Oh, even though I do love these sorts of questions, they do reveal me to be very low-end in my reading tastes. I wish I could name one of the classics or say that War and Peace changed my life as a teenager, but I’d be lying!  As a child, it would probably be the Wind in the Willows by Kenneth Grahame.  My dad used to read it to me on Sunday mornings and do different voices for all the characters.  He died fourteen years ago, so it’s a memory I’ll always treasure. 

As a teenager, it would have to be The Secret Diary of Adrian Mole by Sue Townsend.  I have mentioned the Adrian Mole series of books on the blog before but, like Adrian, I was a wannabe writer even aged thirteen and three quarters and shared a lot of the same teenage angst that he went through.  I still love the books now and think Sue Townsend is a genius for creating him!  In fact, I think I’ll get my daughter started on the series soon, since she’s only six months off her own thirteenth birthday, and I hope she’ll love them as much as I do.

HELEN R:

I don’t have just one book in mind but I would pass on all the Judy Blume books that I read: Blubber, Superfudge, Are You There God? It’s me, Margaret and many others. I think that they’re really honest books and tap into young teens’ psyche in a way that not everyone can. Even though the books were around when I was a teen, they are still popular today – my daughter just read Superfudge at school as a class reader and the kids discussed the issues within the text which made for a good learning experience.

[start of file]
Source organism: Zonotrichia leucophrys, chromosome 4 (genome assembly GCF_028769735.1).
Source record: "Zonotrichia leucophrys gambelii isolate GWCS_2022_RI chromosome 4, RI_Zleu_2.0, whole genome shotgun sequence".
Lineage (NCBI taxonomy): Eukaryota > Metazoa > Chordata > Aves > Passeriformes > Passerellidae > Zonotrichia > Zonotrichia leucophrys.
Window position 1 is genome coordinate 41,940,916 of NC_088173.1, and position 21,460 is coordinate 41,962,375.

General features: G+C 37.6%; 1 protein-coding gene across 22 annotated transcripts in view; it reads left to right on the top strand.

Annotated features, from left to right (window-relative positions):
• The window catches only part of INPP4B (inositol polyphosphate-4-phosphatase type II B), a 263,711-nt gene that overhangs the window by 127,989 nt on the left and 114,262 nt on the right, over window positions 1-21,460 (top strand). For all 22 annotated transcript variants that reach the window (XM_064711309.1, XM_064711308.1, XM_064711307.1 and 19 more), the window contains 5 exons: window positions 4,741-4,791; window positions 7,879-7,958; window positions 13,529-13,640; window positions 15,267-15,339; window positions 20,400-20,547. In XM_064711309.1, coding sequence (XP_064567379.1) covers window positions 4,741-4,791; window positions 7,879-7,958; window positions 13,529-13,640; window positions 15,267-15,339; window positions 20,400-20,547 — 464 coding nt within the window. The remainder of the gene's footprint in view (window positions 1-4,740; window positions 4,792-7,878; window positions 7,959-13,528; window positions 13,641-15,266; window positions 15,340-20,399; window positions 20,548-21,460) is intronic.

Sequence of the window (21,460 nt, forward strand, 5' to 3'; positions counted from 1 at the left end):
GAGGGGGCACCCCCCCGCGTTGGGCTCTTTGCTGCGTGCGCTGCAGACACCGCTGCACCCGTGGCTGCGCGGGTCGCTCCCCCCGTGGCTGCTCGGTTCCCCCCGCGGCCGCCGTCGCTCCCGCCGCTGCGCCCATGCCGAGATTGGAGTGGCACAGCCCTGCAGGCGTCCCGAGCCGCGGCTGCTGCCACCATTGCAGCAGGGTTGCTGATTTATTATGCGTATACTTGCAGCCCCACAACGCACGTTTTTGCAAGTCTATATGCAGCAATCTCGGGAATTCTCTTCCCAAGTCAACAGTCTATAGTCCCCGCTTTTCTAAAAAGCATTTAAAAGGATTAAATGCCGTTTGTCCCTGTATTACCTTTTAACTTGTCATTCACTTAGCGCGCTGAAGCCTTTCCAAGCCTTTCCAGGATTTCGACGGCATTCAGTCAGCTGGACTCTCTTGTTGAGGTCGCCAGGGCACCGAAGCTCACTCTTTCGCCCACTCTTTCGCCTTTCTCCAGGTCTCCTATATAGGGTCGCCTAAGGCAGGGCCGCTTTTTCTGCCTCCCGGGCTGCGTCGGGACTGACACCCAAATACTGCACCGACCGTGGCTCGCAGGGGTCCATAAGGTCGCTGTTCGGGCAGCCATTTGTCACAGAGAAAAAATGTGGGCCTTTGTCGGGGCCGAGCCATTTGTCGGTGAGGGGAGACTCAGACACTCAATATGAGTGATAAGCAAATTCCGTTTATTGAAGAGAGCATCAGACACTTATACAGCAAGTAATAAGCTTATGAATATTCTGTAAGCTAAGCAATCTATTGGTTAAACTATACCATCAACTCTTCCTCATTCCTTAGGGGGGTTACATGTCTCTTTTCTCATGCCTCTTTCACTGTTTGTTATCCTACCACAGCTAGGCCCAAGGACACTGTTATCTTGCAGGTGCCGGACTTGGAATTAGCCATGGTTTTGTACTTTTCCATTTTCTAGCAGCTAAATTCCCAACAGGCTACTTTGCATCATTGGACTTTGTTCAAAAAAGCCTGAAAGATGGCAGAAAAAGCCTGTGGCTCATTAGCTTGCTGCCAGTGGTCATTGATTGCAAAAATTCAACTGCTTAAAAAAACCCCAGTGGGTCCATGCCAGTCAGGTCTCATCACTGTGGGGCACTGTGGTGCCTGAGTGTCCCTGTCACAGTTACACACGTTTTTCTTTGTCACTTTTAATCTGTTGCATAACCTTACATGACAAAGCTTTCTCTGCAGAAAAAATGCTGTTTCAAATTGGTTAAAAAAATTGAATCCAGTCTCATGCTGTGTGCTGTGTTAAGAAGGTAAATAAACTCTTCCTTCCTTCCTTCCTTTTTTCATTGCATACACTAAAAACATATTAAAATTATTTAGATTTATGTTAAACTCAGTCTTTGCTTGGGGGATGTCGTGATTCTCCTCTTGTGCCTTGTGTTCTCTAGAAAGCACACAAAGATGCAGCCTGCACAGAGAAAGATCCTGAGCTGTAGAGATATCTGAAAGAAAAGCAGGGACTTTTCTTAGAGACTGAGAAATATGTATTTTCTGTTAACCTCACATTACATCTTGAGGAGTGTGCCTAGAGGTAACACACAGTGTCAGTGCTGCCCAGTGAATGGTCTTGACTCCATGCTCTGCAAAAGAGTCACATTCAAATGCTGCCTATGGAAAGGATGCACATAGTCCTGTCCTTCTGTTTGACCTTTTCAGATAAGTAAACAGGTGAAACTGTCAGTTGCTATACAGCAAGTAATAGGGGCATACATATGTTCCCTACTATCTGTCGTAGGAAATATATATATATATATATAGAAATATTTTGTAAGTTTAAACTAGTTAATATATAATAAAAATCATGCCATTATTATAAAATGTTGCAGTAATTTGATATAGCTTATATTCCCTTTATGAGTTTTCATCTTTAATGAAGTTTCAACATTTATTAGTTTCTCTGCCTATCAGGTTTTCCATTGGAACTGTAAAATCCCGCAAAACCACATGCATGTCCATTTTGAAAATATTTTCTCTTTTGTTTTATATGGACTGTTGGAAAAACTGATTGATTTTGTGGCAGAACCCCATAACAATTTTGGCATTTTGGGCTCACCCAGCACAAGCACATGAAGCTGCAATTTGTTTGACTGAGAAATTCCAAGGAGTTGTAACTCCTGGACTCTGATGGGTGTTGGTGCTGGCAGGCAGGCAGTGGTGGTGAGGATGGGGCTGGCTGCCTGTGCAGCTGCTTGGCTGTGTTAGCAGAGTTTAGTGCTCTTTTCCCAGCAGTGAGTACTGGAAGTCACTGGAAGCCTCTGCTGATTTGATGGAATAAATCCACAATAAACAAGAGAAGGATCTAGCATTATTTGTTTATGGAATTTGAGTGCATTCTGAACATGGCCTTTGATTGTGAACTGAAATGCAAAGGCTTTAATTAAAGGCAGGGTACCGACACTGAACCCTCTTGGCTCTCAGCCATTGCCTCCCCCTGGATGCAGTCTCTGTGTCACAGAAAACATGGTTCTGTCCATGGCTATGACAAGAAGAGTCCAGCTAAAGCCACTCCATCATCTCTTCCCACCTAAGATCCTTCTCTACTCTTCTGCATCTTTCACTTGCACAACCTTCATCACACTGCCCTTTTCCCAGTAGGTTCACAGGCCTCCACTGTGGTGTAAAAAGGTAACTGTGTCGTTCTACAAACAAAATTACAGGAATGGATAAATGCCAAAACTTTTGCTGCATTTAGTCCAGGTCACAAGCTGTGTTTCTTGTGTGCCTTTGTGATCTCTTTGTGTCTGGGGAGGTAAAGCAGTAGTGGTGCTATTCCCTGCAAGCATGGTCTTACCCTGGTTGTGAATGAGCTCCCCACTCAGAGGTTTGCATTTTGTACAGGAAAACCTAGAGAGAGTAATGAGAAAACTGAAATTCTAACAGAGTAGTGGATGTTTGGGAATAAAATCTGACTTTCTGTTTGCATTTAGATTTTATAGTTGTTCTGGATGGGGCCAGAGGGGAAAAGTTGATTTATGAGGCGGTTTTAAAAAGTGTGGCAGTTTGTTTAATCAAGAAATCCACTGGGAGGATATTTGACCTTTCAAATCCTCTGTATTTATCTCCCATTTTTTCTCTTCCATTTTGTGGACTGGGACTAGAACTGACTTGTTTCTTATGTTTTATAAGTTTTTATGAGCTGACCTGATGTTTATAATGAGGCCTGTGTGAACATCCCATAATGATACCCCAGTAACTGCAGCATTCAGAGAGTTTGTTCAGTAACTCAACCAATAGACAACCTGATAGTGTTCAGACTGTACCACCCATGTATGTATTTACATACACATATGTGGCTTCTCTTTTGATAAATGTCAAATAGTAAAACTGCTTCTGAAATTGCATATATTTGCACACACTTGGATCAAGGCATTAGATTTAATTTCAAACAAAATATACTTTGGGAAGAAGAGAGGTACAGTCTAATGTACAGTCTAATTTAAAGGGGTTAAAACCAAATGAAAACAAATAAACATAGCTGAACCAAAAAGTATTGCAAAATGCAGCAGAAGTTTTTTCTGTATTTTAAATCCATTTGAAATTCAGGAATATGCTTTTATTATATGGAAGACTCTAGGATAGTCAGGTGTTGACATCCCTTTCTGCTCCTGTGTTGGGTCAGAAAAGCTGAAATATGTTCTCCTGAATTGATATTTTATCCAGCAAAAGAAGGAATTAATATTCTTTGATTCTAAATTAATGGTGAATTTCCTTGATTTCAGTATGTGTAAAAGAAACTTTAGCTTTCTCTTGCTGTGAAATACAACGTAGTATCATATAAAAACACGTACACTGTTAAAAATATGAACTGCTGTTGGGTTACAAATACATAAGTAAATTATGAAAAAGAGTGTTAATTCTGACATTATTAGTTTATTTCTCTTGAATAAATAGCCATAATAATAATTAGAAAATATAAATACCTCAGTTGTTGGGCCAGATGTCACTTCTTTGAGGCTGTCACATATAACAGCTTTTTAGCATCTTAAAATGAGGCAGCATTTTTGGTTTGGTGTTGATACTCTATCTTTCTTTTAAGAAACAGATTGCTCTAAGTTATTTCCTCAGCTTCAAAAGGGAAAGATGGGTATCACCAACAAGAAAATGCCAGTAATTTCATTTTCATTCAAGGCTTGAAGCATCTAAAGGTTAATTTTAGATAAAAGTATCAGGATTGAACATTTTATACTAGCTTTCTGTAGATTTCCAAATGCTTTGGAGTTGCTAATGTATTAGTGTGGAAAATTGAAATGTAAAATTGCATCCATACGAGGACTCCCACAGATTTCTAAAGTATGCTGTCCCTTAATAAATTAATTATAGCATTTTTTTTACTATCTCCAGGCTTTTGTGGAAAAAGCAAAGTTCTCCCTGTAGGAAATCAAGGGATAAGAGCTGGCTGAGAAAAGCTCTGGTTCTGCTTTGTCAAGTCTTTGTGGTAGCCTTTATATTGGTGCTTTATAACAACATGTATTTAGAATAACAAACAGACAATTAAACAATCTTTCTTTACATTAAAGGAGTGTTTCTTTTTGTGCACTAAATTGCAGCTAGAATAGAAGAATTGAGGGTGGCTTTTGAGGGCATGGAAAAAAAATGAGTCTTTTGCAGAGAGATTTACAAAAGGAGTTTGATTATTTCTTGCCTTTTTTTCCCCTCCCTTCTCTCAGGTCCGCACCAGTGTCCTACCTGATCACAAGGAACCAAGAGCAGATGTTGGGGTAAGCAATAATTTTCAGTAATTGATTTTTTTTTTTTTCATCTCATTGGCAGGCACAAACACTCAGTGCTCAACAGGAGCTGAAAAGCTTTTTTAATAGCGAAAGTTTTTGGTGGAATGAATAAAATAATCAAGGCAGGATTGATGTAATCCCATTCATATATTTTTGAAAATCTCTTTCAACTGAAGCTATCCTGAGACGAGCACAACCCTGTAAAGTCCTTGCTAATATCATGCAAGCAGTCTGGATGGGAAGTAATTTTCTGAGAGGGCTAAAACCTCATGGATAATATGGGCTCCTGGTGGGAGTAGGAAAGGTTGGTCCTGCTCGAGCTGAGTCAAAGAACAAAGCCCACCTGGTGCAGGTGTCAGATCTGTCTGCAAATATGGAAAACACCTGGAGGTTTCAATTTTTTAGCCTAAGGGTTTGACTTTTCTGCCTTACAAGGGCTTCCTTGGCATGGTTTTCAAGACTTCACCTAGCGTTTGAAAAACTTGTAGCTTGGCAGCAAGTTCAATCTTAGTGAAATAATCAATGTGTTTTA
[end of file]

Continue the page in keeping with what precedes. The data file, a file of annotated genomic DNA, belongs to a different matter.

DEIRDRE:

It’s so hard to choose – but I did set the question so here goes…  For a child I’ve picked ‘The Family from One End Street’, by Eve Garnett. She wrote it in 1937 and won an award for it.  It’s about the Ruggles family who live in a tiny terrace in the East End.  Father is a dustman, Mother a washerwoman and they have seven children – as an only child myself that was a big part of the appeal. Nothing particularly extraordinary or adventurous happens – it’s all about life’s little dramas like catching measles and setting fire to a petticoat – but I remember taking it out of the library time and time again and poring over the exquisite little pencil drawings.  There’s a sequel, too, with the family’s ‘further adventures’.  You can buy them today as Puffin Classics.  I might treat myself.

For a teenager, I’ve chosen ‘I Capture the Castle’ by Dodie Smith.  This was one of the first ‘grown up’ books I read, and I remember being entranced by the romantic setting and sharing the heartache of the heroine’s first love.  It came out as a film a few years ago and I enjoyed it, though not as much as the book.  But perhaps that’s just the nostalgia talking…